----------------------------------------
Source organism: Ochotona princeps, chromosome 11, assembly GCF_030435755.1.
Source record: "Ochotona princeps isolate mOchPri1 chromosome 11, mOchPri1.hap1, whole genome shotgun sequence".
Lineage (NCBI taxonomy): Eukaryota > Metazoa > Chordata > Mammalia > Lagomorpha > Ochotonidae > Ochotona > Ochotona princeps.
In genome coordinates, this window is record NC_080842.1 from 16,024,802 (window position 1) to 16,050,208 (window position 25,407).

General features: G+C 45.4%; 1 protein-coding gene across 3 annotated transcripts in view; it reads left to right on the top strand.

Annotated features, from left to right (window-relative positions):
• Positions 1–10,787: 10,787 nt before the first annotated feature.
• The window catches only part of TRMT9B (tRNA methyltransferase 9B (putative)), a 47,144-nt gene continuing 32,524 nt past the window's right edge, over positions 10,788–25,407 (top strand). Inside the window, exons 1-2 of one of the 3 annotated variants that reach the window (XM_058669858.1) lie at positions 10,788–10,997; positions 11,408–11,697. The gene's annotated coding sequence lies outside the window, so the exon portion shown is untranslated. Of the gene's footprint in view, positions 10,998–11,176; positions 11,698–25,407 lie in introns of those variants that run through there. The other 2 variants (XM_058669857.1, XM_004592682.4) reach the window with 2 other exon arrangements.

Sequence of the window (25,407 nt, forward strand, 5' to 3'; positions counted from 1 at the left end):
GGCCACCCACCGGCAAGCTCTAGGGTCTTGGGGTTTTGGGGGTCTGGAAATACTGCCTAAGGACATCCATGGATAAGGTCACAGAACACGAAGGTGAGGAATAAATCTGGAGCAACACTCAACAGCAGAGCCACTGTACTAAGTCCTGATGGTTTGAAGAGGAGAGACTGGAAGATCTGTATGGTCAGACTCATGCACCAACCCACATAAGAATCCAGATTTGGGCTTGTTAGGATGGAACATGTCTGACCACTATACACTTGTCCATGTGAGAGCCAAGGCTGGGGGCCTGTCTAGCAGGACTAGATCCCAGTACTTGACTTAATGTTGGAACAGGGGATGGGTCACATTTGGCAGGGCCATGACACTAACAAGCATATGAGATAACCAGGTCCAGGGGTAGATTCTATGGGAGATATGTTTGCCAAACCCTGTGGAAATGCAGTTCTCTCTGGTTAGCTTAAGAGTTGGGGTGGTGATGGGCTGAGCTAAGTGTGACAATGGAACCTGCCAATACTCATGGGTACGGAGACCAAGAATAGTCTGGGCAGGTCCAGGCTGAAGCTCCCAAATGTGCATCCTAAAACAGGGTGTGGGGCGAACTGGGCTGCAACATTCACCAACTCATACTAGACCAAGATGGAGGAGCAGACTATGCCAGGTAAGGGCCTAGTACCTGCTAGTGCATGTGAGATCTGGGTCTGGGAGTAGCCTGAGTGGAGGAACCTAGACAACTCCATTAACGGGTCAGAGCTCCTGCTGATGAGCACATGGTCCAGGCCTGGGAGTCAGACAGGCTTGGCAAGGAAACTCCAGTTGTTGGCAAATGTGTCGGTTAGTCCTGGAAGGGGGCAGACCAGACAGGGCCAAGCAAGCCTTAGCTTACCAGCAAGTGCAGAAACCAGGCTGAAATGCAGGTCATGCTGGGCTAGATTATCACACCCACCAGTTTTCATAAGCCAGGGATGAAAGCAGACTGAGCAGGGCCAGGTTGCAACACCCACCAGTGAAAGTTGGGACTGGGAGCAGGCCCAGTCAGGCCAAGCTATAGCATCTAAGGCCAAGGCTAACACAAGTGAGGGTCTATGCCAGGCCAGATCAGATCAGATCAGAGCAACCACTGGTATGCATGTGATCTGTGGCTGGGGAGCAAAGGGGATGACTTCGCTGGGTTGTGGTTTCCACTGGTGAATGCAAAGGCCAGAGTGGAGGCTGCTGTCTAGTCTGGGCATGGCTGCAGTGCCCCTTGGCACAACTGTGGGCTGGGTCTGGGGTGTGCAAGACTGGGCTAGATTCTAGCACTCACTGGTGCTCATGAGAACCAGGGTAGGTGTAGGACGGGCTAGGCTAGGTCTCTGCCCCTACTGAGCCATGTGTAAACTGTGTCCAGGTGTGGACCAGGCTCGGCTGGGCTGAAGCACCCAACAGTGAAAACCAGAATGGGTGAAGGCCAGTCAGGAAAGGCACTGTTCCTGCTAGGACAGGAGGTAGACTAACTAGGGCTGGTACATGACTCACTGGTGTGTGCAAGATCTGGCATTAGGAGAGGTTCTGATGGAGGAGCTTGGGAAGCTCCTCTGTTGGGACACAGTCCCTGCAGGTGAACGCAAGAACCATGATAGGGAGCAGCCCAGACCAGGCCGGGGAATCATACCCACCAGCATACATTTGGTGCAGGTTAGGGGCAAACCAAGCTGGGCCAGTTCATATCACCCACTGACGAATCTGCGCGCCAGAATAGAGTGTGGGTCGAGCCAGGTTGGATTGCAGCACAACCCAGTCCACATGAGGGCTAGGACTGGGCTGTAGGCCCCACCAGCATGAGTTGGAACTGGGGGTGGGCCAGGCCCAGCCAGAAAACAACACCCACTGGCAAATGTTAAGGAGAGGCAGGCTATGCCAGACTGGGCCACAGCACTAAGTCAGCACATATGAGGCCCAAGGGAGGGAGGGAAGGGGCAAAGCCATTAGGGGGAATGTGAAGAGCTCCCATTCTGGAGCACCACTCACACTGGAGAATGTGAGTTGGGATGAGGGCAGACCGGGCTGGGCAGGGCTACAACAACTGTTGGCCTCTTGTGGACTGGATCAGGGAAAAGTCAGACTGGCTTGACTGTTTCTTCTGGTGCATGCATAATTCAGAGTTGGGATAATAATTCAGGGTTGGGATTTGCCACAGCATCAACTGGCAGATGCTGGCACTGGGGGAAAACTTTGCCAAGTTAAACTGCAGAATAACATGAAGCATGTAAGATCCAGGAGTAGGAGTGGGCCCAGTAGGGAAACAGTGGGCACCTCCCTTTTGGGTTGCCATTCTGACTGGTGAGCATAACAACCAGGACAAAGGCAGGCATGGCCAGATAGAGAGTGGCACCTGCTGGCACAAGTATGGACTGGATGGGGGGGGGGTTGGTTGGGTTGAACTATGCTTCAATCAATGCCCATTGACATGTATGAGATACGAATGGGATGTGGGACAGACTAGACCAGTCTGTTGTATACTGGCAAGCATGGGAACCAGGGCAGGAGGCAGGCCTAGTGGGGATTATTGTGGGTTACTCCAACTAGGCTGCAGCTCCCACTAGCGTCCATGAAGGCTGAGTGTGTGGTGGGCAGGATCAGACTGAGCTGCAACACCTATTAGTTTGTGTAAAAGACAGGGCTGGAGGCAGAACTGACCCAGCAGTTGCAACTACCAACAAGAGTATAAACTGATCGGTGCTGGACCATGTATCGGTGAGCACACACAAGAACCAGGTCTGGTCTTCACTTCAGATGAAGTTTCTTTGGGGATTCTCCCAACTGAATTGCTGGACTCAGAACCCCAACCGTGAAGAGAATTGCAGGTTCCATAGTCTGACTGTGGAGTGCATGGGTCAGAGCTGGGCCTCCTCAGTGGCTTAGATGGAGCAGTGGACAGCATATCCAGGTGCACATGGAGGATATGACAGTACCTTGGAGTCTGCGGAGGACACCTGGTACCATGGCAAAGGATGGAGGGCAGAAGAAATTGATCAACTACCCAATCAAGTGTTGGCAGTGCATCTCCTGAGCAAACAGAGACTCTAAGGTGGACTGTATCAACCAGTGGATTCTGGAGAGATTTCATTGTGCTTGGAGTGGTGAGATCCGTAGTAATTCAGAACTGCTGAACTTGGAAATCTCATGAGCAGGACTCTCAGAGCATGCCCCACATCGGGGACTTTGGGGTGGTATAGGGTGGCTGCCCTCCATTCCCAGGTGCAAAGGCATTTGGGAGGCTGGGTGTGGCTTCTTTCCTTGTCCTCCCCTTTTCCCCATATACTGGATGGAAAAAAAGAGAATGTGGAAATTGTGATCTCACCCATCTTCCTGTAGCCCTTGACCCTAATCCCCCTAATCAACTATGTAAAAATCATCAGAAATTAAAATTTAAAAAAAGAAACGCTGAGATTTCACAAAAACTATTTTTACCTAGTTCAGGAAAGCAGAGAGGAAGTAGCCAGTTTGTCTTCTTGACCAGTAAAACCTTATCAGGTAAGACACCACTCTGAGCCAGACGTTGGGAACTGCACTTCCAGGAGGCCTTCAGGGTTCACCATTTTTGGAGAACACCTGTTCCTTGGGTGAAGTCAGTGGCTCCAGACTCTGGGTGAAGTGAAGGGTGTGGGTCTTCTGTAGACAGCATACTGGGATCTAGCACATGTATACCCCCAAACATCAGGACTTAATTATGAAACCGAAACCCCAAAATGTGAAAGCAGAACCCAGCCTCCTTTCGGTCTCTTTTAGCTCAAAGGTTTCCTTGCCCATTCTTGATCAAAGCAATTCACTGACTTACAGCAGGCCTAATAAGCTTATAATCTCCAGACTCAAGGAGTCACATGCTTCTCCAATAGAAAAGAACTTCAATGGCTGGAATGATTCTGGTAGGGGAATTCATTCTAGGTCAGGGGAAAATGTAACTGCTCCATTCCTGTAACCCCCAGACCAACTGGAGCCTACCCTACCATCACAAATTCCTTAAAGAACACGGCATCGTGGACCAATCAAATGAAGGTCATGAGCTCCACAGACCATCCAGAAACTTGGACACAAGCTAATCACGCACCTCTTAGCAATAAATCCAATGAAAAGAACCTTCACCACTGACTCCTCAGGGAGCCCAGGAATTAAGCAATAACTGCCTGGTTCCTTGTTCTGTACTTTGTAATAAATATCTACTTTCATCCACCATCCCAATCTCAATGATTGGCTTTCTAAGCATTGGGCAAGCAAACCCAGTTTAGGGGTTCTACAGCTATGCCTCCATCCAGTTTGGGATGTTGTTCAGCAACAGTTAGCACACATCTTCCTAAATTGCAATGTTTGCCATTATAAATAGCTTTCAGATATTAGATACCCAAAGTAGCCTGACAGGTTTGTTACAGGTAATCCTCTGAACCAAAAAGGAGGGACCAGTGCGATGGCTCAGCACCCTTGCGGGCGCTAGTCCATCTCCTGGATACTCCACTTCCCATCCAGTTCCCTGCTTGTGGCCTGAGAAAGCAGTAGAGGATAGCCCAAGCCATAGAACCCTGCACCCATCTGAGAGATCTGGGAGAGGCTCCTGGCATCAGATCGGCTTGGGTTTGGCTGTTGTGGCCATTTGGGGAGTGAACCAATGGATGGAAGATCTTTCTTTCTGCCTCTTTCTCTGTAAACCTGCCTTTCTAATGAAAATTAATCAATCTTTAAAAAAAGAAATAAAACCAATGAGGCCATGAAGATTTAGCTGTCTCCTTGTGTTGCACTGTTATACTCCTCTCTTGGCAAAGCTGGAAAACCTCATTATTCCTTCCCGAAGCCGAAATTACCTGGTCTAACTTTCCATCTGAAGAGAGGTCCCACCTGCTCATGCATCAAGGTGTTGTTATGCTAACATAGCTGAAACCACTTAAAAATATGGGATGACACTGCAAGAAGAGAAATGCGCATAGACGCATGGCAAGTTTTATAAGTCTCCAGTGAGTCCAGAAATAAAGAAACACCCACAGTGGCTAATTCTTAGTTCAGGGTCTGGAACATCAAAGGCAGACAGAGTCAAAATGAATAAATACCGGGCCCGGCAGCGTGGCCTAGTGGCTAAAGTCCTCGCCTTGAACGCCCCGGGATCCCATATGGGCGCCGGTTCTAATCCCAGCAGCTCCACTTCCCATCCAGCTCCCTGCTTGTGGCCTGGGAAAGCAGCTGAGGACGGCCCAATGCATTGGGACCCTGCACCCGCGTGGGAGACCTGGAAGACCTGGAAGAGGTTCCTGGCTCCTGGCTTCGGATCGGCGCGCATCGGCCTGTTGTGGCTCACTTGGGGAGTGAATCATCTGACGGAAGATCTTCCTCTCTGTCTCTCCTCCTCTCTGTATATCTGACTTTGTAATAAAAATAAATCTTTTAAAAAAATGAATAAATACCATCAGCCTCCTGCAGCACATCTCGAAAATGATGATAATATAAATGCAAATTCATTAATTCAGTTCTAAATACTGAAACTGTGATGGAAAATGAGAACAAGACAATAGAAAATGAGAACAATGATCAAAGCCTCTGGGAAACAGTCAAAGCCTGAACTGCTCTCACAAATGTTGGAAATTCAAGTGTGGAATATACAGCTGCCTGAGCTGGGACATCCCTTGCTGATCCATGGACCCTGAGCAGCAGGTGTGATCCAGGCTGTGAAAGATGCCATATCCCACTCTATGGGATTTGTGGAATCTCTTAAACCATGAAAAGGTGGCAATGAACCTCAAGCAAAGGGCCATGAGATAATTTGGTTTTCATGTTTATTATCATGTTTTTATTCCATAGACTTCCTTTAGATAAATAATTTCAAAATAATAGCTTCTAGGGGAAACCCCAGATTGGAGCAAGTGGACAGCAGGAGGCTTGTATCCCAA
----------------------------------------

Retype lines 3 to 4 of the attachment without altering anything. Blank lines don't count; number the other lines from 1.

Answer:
Lineage (NCBI taxonomy): Eukaryota > Metazoa > Chordata > Mammalia > Lagomorpha > Ochotonidae > Ochotona > Ochotona princeps.
In genome coordinates, this window is record NC_080842.1 from 16,024,802 (window position 1) to 16,050,208 (window position 25,407).